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What IS the difference between a heart attack and cardiac arrest?

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What IS the difference between a heart attack and cardiac arrest?

It’s easy to get confused by medical jargon, especially when phrases can sound so similar.

But often they can mean entirely different things.

For example, ‘incidence’ and ‘prevalence’ — mainstays of our vocabulary during the darkest days of the Covid pandemic — cannot be used interchangeably.

Here, the Mail’s health team have cut through all the complex science to explain the difference between terms that all too often get mixed up.

It’s easy to get confused by medical jargon, especially when phrases can sound so similar. But often they can mean entirely different things. For example, ‘incidence’ and ‘prevalence’ — mainstays of our vocabulary during the darkest days of the Covid pandemic — cannot be used interchangeably

Strain vs sprain

If you overstretch and tear your muscle or tendon — the fibrous tissue that joins muscle to the bone, this is called a strain.

As well as ripping the muscle and tendon fibres, sometimes the tiny blood vessels inside the muscle also break, which can cause internal bleeding, pain and occasionally bruising.

A sprain is the term for when you stretch a ligament — the strong band of tissue that attaches bone to bone, such as in a joint. 

This leads to swelling of the tissue around the joint, and sometimes in the surrounding muscles, due to the rush of white blood cells which try to tackle inflammation in the area.

Strains and sprains can both be caused by sudden movements, such as a fall, or by exercise. 

Sprains tend to take longer to heal but, like strains, will usually heal of their own accord.

'Fortified' means extra vitamins or minerals that were not originally there have been added to a food such as milk, which, in some countries, has vitamin D added to boost the absorption of calcium

‘Fortified’ means extra vitamins or minerals that were not originally there have been added to a food such as milk, which, in some countries, has vitamin D added to boost the absorption of calcium

Enriched vs fortified

Sometimes, during the manufacturing process, the nutrients in food are lost so some companies will add vitamins and minerals back in afterwards.

These foods are then described as ‘enriched’ on the nutrition label for instance, cereals are often enriched with iron.

‘Fortified’, meanwhile, means extra vitamins or minerals that were not originally there have been added to a food such as milk, which, in some countries, has vitamin D added to boost the absorption of calcium.

'Cardiac' comes from the Greek word kardiakos, meaning 'pertaining to the heart'. 'Cardiac arrest' was first used as a medical term in the 1950s (stock)

‘Cardiac’ comes from the Greek word kardiakos, meaning ‘pertaining to the heart’. ‘Cardiac arrest’ was first used as a medical term in the 1950s (stock)

A 13-question survey tested fairgoers in Minnesota on their knowledge of medical jargon terms often used by clinicians

A 13-question survey tested fairgoers in Minnesota on their knowledge of medical jargon terms often used by clinicians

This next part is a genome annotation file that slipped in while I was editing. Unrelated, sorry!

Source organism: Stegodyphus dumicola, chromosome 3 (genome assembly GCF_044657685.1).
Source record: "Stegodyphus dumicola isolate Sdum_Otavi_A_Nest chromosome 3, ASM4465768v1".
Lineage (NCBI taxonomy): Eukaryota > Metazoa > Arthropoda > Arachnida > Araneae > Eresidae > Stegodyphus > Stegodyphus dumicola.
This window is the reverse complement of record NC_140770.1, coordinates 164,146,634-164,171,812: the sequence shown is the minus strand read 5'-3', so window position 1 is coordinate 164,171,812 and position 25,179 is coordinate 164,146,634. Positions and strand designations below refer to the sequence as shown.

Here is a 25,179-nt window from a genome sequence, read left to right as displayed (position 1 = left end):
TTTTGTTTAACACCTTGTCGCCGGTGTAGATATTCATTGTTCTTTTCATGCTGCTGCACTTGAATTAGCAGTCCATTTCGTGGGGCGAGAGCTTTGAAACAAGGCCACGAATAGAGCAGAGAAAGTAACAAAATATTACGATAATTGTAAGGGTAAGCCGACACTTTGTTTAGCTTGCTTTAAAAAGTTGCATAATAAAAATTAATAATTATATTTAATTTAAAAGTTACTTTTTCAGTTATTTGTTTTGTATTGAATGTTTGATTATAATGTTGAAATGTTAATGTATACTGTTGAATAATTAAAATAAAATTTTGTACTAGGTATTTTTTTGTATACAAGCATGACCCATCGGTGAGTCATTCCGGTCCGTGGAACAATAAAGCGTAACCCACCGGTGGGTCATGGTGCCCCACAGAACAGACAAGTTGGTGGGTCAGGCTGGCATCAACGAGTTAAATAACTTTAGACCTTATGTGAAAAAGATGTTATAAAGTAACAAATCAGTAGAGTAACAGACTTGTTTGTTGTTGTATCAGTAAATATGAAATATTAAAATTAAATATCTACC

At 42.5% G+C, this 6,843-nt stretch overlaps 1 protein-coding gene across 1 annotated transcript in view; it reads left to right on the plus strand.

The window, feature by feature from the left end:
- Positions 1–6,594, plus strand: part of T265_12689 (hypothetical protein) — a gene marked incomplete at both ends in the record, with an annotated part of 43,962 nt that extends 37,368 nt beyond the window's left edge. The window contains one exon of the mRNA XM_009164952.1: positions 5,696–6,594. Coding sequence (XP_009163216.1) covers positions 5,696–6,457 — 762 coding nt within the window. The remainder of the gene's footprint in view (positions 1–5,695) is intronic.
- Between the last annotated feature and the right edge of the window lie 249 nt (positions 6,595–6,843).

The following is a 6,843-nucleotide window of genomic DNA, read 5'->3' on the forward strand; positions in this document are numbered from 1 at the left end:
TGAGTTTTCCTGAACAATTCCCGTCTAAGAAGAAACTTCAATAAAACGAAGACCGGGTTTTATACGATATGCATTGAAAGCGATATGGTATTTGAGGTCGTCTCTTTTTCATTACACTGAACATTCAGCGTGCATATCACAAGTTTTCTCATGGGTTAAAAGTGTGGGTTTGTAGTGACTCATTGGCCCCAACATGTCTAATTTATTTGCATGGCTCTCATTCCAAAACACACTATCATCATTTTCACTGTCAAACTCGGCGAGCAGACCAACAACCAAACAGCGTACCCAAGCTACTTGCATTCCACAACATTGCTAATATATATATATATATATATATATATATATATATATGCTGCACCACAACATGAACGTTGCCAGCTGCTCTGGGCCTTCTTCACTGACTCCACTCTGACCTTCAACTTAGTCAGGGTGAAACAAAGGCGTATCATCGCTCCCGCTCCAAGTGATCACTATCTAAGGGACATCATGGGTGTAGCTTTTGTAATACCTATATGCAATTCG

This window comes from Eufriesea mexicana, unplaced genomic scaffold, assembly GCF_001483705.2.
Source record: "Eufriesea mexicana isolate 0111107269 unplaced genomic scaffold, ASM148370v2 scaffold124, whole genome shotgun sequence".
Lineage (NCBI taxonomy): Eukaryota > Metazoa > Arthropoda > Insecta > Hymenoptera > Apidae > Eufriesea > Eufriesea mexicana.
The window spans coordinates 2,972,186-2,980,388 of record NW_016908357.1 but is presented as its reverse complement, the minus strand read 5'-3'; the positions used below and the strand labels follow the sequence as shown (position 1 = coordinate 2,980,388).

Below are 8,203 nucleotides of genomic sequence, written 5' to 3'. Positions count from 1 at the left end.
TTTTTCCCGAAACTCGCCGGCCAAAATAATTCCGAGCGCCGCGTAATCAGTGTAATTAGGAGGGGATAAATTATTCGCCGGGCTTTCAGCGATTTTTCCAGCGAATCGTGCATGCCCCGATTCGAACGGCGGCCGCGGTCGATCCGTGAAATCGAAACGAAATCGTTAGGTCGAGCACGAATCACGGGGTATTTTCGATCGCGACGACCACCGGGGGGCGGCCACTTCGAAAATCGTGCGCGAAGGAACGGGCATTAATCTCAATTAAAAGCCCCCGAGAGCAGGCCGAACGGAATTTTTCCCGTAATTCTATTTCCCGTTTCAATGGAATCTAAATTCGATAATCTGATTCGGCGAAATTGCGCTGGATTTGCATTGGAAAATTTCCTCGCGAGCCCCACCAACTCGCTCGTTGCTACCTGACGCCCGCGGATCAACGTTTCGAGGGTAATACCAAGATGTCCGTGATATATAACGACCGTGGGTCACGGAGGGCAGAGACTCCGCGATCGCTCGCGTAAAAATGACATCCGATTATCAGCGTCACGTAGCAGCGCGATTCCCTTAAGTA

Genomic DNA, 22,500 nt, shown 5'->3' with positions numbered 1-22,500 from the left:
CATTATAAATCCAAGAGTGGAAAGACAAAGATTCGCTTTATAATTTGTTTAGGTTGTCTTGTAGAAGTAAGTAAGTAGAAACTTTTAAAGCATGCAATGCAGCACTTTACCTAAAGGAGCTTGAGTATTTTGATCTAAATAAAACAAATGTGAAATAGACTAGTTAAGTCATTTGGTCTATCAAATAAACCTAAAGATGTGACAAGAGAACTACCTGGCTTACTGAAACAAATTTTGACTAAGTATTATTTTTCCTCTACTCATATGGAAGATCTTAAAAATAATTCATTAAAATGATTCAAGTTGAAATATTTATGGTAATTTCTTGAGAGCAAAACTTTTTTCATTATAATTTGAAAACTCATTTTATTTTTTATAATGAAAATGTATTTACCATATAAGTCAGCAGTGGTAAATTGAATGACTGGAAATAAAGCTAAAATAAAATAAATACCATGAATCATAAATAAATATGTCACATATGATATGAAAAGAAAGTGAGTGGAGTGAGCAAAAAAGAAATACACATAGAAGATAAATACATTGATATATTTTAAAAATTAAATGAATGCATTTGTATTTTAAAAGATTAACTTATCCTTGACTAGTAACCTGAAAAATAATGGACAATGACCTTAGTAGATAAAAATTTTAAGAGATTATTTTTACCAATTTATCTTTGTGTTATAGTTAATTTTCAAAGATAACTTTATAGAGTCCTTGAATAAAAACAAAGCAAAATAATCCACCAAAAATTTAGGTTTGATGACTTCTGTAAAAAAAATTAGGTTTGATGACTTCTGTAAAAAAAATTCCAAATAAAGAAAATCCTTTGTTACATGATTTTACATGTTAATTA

Medical jargon putting patients in harm’s way

Patients are struggling to understand their doctors because of confusing medical jargon, a study has found.

Almost 80 percent of people do not know that the word ‘impressive’ actually means ‘worrying’ in a medical context.

Critics said using the word borders on ‘disrespectful’ because ‘we’re describing something as impressive that is causing real harm for patients’.

More than one in five percent of respondents could not work out the phrase ‘your tumor is progressing’, which means a patient’s cancer is worsening.

And the majority of participants failed to recognize that ‘positive lymph nodes’ meant the cancer had spread.

The researchers said future research should test alternative words to avoid miscommunications. It comes after woke doctors urged health professions to avoid using the term ‘morbidly’ when describing the fattest category of people.

Cardiac arrest vs heart attack

‘Cardiac’ comes from the Greek word kardiakos, meaning ‘pertaining to the heart’. 

‘Cardiac arrest’ was first used as a medical term in the 1950s. 

It is sometimes incorrectly used interchangeably with the phrase ‘heart attack’. 

Cardiac arrest is when the heart stops pumping (it may quiver or flutter instead) due to an electrical malfunction. 

It can be triggered by a heart condition, choking, electric shocks, or losing a lot of blood. 

If the heart cannot pump blood in a normal way, then the body is starved of oxygen and this can result in a loss of consciousness and even death if not treated quickly.

A heart attack, meanwhile, is where cardiac tissue dies due to a lack of oxygen-rich blood. 

This can be due to narrowed arteries and a clot. 

The signs of a heart attack can be immediate, but more commonly it is a slow onset of symptoms persisting from hours to days: chest pain, light-headedness and shortness of breath are all warning signs. This can lead to cardiac arrest, but not always.

Psychotherapist vs psychologist vs psychiatrist

‘Psychology’, from the Greek words psukhe, meaning ‘breath, soul, mind’, and logos, the study of a subject, is the scientific study of the human mind and its functions. 

Various professions in this field sound similar but, in fact, cover different roles.

The term psychotherapist can encompass professionals who treat emotional or behavioural issues.

A degree or qualification is not necessarily needed to practise. For instance, social workers and trauma experts can carry the title.